Cover 32 further includes a pair of dye presentation grooves 68 on the outside surface 60 thereof (best seen in FIG. 7) in communication with apertures 56. Grooves 68 are preferably positioned along a longitudinal axis of cover 32 and allow the dye exiting apertures 56 to flow along the grooves to uniformly present the dye to the hair.
Cover 32 also includes bristles 29 and 31, also referred to as teeth, which are used by the operator to comb the hair during the dyeing process. Preferably, there are three rows of bristles 29 of a first height positioned along the longitudinal axis of the cover 32 which serve to comb and position the hair such that it uniformly contacts the dye in the dye presentation grooves 68. Also, a row of bristles 31 of a second height is provided parallel to bristles 29 but positioned offset relative to each other along a line perpendicular to the longitudinal axis, as seen more clearly in FIG. 3. This allows the hair to be further separated in a cascaded fashion, such that the dye can be more evenly applied to the hair. Also, it has been found that different height rows of bristles best comb and separate different textures of hair, such that dye can be evenly applied.
Cover 32 may further include a plurality of fine, densely positioned bristles 66 positioned at the adjacent end of cap 34 to allow accurate placement of dye, e.g., when dyeing sideburns. Cover 32 can be fabricated from a variety of materials. Preferably, cover 32 is injection molded from a flexible material such as a thermoplastic rubber (e.g., SantopreneŽ brand rubber marketed by Advanced Elastomer Systems, L. P.) with bristles 29 and 31 being integrally formed thereon. The rubber has a preferable hardness in the range of about 55-75 Shore A units, and most preferably in the range of about 60-65 Shore A units. The rubber has a preferable ultimate tensile strength in the range of about 400-500 psi, and most preferably in the range of about 460-480 psi. This allows cover 32 to be sufficiently durable to have an extended life span under rigorous use, yet be elastomeric such that the flexible portion 70 can be formed therein and bristles 29 and 31 do not scratch the user's scalp. Also, it is preferable that the rubber be chemically resistant to the liquid dye such that no significant deterioration results with extended use and the dye will not significantly stain cover 32 during normal use resulting in an aesthetically displeasing applicator 10.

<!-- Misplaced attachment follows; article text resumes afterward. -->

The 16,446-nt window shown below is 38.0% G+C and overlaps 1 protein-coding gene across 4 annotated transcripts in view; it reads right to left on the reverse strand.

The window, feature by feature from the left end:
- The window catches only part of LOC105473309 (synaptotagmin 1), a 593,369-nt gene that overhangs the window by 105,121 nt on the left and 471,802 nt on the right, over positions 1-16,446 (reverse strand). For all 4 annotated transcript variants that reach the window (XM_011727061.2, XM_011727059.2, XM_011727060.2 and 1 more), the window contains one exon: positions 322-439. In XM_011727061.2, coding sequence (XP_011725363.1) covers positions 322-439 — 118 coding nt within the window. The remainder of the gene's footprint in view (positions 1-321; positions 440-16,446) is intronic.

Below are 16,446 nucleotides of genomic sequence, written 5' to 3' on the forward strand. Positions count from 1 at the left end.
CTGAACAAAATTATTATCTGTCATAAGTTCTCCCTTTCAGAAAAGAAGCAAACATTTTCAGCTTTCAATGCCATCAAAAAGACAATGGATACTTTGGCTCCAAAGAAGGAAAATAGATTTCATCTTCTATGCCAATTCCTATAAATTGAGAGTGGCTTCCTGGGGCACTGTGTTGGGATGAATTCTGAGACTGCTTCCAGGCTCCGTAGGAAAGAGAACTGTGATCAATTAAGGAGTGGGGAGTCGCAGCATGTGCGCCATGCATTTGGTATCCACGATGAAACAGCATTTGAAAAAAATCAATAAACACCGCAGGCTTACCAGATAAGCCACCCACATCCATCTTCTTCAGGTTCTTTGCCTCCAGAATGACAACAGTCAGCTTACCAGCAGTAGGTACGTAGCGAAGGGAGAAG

The operation of applicator 10 will now be described. The operator fills the fluid container 22 with liquid dye and positions the container 22 within air container 12. The fluid manifold 24 is screwed onto the open end 18 of container 12 and the cover 32 is slid over the manifold and secured thereto by cap 34. Now, the operator gently squeezes air container 12 such that compressed air collapses fluid container 22 to force the dye through orifices 44, annular chamber 43, apertures 56, and into dye presentation grooves 68. The operator combs the hair with bristles 29 and 31 to uniformly and controllably apply the dye from the grooves 68 to the hair. The staggered bristles 29 and 31 uniformly present the hair to the grooves 68 such that the dye is evenly applied thereon. The operator repeatedly squeezes air container 12 as needed to refill grooves 68. In a preferred method, the operator is dyeing his or her own hair. However, the operator can use the applicator 10 to dye another person's hair as well.
FIGS. 9-11 illustrate another preferred embodiment of a hair dye applicator 90 in accordance with the present invention wherein like reference numbers refer to the same or similar elements. As particularly illustrated in FIG. 9, the applicator 90 includes an air container or enclosure 80 that houses collapsible fluid container 22. As before, fluid manifold 24 is connected to the open end of the air container 80 and brush cover 32 is removably positioned on the outside surface of the fluid manifold. In this embodiment, brush cover 32 is removably attached to fluid manifold 24 by interlocking an annular ridge 88 with a lip of the fluid manifold. In this manner, the brush cover 32 can be positioned on and removed from fluid manifold 24 quickly for cleaning, storing, etc. It is readily understood that other joining mechanisms to detachably secure brush cover 32 to fluid manifold 24 can be used in accordance with the present invention. Brush cover 32 includes teeth or bristles 74 extending therefrom, which may be curved as shown, i.e., relative to a longitudinal axis of the brush cover. This ergonomic design of the applicator 90 has been found to be exceptionally convenient to use during the dyeing process. Dye presentation grooves 68 in this embodiment are curved as shown.